What are you thinking of? What thinking? What?
    I never know what you are thinking. Think.”

    I think we are in rats’ alley
    Where the dead men lost their bones.

    “What is that noise?”
    The wind under the door.
    “What is that noise now? What is the wind doing?”
    Nothing again nothing.
    “Do
    You know nothing? Do you see nothing? Do you remember
    Nothing?”
    I remember
    Those are pearls that were his eyes.
    “Are you alive, or not? Is there nothing in your head?”
    But
    O O O O that Shakespeherian Rag—
    It’s so elegant
    So intelligent

    “What shall I do now? What shall I do?
    I shall rush out as I am, and walk the street
    With my hair down, so. What shall we do to-morrow?
    What shall we ever do?”
    The hot water at ten.
    And if it rains, a closed car at four.
    And we shall play a game of chess,
    Pressing lidless eyes and waiting for a knock upon the door.



    I've never read any of his criticism though, I'll have to give it a look.
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    perkunas

    Posts : 49
    Join date : 2012-04-21

    Re: T S Eliot General

    Post  perkunas on Wed Apr 25, 2012 7:50 am

    I love The Waste Land, T.S. Eliot is quickly becoming one of my favorite poets. There's something about his writing style that carries with it this kind of spellbound vibe, it almost reminds me of Walt Whitman (in a rather indirect way).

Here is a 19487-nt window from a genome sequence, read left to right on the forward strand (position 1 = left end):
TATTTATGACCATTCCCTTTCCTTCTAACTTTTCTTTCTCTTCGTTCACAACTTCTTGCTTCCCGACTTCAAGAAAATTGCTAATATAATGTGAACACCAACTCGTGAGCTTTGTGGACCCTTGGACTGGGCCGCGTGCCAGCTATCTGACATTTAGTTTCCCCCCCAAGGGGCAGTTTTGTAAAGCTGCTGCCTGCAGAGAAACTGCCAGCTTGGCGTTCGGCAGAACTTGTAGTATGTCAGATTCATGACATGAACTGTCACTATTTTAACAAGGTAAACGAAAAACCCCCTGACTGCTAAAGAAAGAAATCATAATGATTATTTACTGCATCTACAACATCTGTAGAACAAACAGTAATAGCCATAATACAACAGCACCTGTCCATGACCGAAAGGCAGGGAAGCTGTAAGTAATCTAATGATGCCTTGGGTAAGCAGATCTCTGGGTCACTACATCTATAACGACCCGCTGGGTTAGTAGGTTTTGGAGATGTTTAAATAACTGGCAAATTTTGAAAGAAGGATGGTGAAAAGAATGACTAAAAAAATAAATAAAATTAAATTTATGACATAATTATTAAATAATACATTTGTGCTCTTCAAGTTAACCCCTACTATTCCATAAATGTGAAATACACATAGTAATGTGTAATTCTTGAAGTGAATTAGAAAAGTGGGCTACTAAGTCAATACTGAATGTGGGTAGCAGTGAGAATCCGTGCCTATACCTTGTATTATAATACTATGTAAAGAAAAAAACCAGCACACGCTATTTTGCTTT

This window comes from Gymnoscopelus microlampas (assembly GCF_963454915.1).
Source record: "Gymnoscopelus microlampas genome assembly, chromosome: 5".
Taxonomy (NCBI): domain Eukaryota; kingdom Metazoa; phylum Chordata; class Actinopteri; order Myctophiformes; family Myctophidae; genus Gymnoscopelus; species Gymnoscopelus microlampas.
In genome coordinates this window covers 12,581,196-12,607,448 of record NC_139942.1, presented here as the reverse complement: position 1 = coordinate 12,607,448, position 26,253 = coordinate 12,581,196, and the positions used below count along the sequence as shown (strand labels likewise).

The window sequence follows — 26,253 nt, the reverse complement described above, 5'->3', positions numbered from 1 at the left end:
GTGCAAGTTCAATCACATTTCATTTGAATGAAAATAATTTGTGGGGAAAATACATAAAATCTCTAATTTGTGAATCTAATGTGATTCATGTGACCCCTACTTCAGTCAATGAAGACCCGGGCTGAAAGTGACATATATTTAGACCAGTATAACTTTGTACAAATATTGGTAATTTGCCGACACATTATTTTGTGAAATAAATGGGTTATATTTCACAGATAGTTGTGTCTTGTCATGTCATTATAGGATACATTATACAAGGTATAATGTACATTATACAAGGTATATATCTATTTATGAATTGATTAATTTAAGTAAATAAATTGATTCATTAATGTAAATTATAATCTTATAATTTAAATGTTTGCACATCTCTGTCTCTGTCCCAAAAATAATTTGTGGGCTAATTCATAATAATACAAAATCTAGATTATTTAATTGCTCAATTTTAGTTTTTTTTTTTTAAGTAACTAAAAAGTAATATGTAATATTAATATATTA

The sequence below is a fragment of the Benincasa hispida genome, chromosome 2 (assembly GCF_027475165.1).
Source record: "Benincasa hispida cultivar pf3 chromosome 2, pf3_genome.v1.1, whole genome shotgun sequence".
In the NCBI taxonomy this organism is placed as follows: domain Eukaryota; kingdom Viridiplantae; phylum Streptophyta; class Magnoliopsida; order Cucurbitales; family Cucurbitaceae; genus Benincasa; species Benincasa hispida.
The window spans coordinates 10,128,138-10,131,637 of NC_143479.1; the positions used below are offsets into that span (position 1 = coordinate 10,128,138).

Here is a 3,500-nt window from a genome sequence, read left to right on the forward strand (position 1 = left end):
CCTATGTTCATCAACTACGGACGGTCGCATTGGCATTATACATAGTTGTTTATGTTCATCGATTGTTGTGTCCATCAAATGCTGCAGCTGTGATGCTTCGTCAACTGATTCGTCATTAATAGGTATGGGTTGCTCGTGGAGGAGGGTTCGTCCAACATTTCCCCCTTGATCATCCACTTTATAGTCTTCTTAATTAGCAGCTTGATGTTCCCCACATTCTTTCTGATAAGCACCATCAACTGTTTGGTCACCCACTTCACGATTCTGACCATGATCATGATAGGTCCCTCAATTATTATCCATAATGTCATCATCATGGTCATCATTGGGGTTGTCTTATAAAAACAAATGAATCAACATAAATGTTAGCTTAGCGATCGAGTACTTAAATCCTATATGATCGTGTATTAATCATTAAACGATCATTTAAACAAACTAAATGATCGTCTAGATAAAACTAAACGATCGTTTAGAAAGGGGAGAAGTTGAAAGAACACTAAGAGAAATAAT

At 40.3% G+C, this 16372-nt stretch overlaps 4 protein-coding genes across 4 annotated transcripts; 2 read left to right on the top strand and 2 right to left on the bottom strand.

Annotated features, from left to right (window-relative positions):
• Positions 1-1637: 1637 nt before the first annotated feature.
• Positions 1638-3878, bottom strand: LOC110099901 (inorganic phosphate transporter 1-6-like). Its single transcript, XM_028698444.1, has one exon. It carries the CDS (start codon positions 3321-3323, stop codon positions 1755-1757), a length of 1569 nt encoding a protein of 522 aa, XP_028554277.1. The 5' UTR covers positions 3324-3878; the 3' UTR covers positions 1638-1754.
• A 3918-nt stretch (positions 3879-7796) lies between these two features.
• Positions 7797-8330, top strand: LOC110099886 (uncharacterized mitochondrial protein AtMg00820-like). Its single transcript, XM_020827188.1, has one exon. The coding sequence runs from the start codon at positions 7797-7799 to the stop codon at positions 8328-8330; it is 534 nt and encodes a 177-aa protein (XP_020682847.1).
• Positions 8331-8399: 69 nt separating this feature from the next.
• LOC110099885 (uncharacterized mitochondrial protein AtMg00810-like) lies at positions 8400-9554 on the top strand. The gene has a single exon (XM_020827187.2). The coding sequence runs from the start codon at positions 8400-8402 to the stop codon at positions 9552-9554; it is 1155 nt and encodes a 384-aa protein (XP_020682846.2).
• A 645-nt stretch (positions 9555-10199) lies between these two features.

This has always seemed like the climax of it to me:

    At the violet hour, when the eyes and back
    Turn upward from the desk, when the human engine waits
    Like a taxi throbbing waiting,
    I Tiresias, though blind, throbbing between two lives,
    Old man with wrinkled female breasts, can see
    At the violet hour, the evening hour that strives 220
    Homeward, and brings the sailor home from sea,
    The typist home at teatime, clears her breakfast, lights
    Her stove, and lays out food in tins.
    Out of the window perilously spread
    Her drying combinations touched by the sun's last rays,
    On the divan are piled (at night her bed)
    Stockings, slippers, camisoles, and stays.
    I Tiresias, old man with wrinkled dugs
    Perceived the scene, and foretold the rest -
    I too awaited the expected guest. 230
    He, the young man carbuncular, arrives,
    A small house agent's clerk, with one bold stare,
    One of the low on whom assurance sits
    As a silk hat on a Bradford millionaire.
    The time is now propitious, as he guesses,
    The meal is ended, she is bored and tired,
    Endeavours to engage her in caresses
    Which still are unreproved, if undesired.
    Flushed and decided, he assaults at once;
    Exploring hands encounter no defence; 240
    His vanity requires no response,
    And makes a welcome of indifference.
    (And I Tiresias have foresuffered all
    Enacted on this same divan or bed;
    I who have sat by Thebes below the wall
    And walked among the lowest of the dead.)
    Bestows one final patronising kiss,
    And gropes his way, finding the stairs unlit . . .


    Unfortunately I'm less familiar with his other works as I'd like to be, it takes a bit of rereading for me to fully enjoy a lot of his writing.